From the Farm: Bountiful Harvest for our Summer Crops
From the Farm with Brad Kelly
Harvesting Summer Crops
I hope you had a great time celebrating Independence Day! It’s a fun time to get together with friends and family, and a time to give thanks for all the men and women who serve for the freedom we all enjoy in this great nation. But back to the subject at hand, let’s talk farming and summer crops!
Plenty of Rain is Our Farm’s Gain
It has been a dramatically different summer so far compared to last year in terms of rainfall. We have received significant precipitation every week for the last month and the summer crops are flourishing.
We are picking tomatoes, cucumbers, squash and zucchini by the boatload! We also have a wide variety of peppers and some really beautiful eggplants coming off right now.
Pinkeye Purple Hull peas are in full swing and we are anxiously awaiting our first okra harvest (which was planted a bit late, just FYI). Our sweet potato patch looks quite luscious due to all the rainfall, and I think we may be harvesting a little ahead of schedule this year. Sweet potatoes typically take 3-4 months from the time you plant the slips; however, you can leave them in the ground until heavy frosts occur later in the year.
We are almost done harvesting all of our potatoes and even though we were not able to “hill” them early on due to wet conditions, we still made a really nice crop. We have dug all of our Yukon Golds, Red Norbecs, and Fingerling Potatoes, and all we have left to dig are the Russets. These were planted around the same time, but take a little longer to mature. This is the first year we have planted Russet Potatoes, and while I am not as familiar with the timeframe, it makes sense that they would take longer as they are a much larger potato.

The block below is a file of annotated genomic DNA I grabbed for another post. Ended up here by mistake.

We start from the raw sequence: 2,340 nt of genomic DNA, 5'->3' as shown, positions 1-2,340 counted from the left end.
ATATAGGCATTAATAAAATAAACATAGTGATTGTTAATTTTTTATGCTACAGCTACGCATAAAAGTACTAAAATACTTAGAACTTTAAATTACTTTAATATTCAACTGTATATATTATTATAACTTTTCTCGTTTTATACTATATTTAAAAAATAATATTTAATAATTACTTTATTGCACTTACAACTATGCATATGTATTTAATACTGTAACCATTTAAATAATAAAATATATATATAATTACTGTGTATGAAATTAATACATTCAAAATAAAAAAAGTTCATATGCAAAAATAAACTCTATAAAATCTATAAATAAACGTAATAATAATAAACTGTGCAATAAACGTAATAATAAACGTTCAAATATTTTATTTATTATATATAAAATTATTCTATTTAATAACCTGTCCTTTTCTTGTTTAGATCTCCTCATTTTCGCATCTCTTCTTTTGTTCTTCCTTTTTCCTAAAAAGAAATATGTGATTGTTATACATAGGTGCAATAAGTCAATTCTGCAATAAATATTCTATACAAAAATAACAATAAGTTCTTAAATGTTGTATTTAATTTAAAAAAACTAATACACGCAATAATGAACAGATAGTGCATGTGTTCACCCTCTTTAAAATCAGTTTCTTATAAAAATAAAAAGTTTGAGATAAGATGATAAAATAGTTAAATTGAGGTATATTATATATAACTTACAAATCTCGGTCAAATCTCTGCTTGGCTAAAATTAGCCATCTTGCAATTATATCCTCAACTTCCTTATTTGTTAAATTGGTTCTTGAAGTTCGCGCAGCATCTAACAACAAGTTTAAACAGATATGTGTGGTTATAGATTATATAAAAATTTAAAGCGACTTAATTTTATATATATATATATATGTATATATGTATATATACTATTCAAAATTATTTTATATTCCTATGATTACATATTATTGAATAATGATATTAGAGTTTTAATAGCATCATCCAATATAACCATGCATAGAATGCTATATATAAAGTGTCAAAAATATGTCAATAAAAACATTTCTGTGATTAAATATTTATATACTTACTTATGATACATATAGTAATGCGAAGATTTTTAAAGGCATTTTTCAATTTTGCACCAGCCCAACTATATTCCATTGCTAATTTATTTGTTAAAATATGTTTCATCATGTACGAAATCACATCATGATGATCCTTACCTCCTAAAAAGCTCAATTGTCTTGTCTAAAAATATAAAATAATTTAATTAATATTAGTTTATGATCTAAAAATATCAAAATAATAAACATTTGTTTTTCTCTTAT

Volunteer Plants Are a Welcome Surprise
One thing I have found interesting this year is the amount of volunteer zinnias that have come up. We typically set out zinnia and marigold transplants around the fields to attract pollinators and other beneficial insects. We have done this for a number of years and have had very few, if any, volunteer plants the following year.
I think the mild winter we experienced along with consistent rainfall played a big role with these volunteer flowers this year. When you are outdoors a good bit and connected with nature, it is always fun to observe how the climatic changes that occur each year affect what comes out of the soil.
As another example, thistle (a particularly terrible weed) is more prevalent this year than I have ever seen in my lifetime!
That’s all about our summer crops this month; have a good one friends!
Brad manages our farm operations, which include our certified naturally grown farm outside Madison and the Kelly family’s plantation in Leesburg, Ga, known as Rock House Farm. Rock House Farm produces grass-fed beef, heritage Berkshire hogs, and two varieties of heirloom corn, among other crops.